Childhood Cancer Awareness Month (CCAM) is recognized every September by childhood cancer organizations across the…
8-year-old Elena and 7-year-old Luisa’s lives changed forever when their brother Milo was diagnosed with Stage 3 Diffuse Large B Cell Lymphoma two years ago (learn more about Milo’s journey in his blog You’d Never Know I Had Cancer). In this touching interview shared by their mother Sina, they share their thoughts, fears, and the love that they share for their brother.
Both girls remember when their parents sat them down to tell them about Milo. It was a sad and life-changing moment, one that made them worry about losing their brother.
“We didn’t know what cancer was at the time. If someone asked me to describe what cancer is to a family now, I would say it’s a sickness that can be painful and it takes the sick person away to the hospital a lot to get better. It was hard not to have our family all together. It was often just one of my parents with us or our grandparents. We had rides to school and activities from friends’ parents as ours were at the hospital on and off for months. I sometimes worried that he wouldn’t get better. It was weird to see Miles without hair and it was hard to see my family with tears and feeling broken up. I was sad that I couldn’t visit him when he was in the hospital because only kids 12 and up could visit. One time I met him down in the hospital lobby for an hour. I was happy to see him smiling and looking a little better.”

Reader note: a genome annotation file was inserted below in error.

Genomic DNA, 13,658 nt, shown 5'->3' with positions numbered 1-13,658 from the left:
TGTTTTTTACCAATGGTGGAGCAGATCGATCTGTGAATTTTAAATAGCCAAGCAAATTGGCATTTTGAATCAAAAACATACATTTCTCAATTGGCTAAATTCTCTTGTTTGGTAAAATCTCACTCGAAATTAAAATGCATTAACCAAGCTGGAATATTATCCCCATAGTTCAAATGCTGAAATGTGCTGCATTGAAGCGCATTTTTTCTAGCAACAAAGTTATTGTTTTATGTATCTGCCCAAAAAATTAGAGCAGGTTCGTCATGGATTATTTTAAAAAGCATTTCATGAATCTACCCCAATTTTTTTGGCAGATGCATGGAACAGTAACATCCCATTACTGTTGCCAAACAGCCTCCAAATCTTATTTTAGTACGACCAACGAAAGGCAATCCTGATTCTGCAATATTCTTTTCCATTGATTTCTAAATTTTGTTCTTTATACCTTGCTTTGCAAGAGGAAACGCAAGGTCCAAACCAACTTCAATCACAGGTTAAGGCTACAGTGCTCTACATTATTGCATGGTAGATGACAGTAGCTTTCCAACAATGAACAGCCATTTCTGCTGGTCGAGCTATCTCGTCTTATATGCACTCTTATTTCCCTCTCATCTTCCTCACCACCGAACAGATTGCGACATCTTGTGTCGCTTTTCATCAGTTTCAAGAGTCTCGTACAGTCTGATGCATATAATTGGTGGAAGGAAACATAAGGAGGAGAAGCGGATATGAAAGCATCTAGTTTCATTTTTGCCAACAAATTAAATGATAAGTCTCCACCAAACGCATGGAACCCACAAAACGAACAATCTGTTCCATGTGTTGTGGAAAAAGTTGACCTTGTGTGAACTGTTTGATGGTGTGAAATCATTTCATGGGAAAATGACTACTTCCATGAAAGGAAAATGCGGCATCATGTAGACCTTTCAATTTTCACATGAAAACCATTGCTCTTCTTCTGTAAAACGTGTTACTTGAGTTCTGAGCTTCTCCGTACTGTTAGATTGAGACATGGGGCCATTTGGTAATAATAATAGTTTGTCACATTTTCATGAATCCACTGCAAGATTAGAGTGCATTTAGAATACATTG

“It was hard for me not to see my brother. Sometimes I cried. I also missed not seeing my parents and brother when he was in the hospital. I made him paper crafts, toys, and cards to have in the hospital. One time, my sister and I made a video in his room playing with his dragons to cheer him up during his hospital week.
We are so happy that he beat cancer. Our family celebrated the day we found out. We took fun pictures kissing his bald head together! Now that my brother went to the MACC Fund Clinic, we often donate toys to the clinic as we know this cheered him up a lot.”
With Milo on the road to survivorship, both girls look for ways to give back to other children like their brother. Last year Luisa donated some of her birthday gifts for children at the hospital. Elena is going to pay it forward and donate to the MACC Fund clinic for her birthday this month.
Interested in sharing your story? Email us today and share your experience with childhood cancer and related blood disorders.
To learn more about what it means to be a cancer mom from Sina (Elena, Luisa, and Milo’s mother) check out her blog Same, Same But Different.